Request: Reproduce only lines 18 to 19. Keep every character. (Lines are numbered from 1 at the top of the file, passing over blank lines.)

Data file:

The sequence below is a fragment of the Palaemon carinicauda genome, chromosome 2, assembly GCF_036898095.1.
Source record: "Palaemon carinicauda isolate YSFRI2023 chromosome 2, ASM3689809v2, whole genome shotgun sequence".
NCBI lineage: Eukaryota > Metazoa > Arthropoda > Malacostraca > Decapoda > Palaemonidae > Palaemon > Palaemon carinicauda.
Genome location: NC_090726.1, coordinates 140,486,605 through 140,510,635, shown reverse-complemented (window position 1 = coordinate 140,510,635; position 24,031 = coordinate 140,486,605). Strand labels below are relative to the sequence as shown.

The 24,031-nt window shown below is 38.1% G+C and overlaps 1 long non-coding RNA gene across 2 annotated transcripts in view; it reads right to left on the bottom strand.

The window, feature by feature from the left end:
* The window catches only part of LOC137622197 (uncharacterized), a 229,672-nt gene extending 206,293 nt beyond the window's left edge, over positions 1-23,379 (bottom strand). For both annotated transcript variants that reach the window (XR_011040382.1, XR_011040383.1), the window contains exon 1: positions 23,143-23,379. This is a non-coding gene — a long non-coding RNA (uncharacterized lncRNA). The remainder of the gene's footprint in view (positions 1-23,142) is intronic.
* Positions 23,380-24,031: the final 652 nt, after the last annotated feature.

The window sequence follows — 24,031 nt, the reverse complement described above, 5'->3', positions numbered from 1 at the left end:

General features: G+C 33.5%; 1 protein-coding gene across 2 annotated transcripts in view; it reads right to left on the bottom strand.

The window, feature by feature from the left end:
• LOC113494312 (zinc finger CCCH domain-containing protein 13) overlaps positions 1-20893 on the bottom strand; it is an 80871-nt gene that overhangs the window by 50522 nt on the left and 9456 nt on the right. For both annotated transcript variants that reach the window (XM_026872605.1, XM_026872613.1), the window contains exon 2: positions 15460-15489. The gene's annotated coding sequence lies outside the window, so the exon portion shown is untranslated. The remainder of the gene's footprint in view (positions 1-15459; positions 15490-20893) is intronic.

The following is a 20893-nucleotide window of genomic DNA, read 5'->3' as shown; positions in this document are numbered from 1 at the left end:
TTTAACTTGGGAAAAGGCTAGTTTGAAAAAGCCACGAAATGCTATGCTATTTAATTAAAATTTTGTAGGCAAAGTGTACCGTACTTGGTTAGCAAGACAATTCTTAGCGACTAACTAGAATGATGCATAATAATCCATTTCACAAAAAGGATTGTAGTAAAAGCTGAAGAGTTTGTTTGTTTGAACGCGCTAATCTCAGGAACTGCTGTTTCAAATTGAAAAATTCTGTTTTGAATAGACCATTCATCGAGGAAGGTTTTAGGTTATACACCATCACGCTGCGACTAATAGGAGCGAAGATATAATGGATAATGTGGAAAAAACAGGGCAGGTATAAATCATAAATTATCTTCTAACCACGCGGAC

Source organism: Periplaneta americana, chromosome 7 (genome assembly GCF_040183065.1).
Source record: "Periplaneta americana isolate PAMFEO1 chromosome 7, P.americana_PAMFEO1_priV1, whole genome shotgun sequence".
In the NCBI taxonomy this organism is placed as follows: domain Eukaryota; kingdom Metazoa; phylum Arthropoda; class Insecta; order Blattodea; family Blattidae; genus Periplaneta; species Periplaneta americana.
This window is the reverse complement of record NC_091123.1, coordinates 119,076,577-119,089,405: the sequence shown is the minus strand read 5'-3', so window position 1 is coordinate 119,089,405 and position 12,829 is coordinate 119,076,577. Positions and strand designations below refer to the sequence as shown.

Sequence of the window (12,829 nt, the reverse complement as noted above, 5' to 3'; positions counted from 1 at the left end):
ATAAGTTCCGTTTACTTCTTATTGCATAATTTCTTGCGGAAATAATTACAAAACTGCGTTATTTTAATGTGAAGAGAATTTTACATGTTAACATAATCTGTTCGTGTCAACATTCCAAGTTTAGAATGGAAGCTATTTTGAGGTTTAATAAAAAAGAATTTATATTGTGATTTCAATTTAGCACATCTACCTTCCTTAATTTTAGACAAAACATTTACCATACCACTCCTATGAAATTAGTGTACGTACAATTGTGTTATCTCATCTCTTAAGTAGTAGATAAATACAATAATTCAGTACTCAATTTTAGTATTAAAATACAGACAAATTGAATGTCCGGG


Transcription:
This window is the reverse complement of record NC_091123.1, coordinates 119,076,577-119,089,405: the sequence shown is the minus strand read 5'-3', so window position 1 is coordinate 119,089,405 and position 12,829 is coordinate 119,076,577. Positions and strand designations below refer to the sequence as shown.

Sequence of the window (12,829 nt, the reverse complement as noted above, 5' to 3'; positions counted from 1 at the left end):